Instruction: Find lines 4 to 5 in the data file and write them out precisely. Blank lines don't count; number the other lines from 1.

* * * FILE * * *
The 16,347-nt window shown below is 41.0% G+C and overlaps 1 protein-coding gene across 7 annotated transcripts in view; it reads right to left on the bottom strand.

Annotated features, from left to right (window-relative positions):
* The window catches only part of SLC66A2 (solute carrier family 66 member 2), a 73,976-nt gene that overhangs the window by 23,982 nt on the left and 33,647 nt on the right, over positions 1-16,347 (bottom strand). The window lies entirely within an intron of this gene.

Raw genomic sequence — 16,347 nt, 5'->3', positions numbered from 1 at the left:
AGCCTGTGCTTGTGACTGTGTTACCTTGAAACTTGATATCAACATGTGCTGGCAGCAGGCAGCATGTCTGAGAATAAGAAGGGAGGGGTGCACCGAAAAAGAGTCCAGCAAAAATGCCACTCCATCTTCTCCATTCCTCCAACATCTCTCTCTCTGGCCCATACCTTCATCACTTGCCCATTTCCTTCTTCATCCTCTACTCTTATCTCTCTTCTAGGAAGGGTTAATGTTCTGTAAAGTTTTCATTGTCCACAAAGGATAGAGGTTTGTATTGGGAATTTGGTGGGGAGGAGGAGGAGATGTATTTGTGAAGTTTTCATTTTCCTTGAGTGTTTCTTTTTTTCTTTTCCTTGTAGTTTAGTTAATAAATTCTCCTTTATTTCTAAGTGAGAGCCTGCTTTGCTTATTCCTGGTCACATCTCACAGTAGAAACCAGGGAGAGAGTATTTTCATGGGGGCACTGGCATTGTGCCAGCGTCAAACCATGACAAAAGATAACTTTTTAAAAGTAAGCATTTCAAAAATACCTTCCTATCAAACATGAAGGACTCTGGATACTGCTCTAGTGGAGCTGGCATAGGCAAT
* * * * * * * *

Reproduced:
Raw genomic sequence — 16,347 nt, 5'->3', positions numbered from 1 at the left:
AGCCTGTGCTTGTGACTGTGTTACCTTGAAACTTGATATCAACATGTGCTGGCAGCAGGCAGCATGTCTGAGAATAAGAAGGGAGGGGTGCACCGAAAAAGAGTCCAGCAAAAATGCCACTCCATCTTCTCCATTCCTCCAACATCTCTCTCTCTGGCCCATACCTTCATCACTTGCCCATTTCCTTCTTCATCCTCTACTCTTATCTCTCTTCTAGGAAGGGTTAATGTTCTGTAAAGTTTTCATTGTCCACAAAGGATAGAGGTTTGTATTGGGAATTTGGTGGGGAGGAGGAGGAGATGTATTTGTGAAGTTTTCATTTTCCTTGAGTGTTTCTTTTTTTCTTTTCCTTGTAGTTTAGTTAATAAATTCTCCTTTATTTCTAAGTGAGAGCCTGCTTTGCTTATTCCTGGTCACATCTCACAGTAGAAACCAGGGAGAGAGTATTTTCATGGGGGCACTGGCATTGTGCCAGCGTCAAACCATGACAAAAGATAACTTTTTAAAAGTAAGCATTTCAAAAATACCTTCCTATCAAACATGAAGGACTCTGGATACTGCTCTAGTGGAGCTGGCATAGGCAAT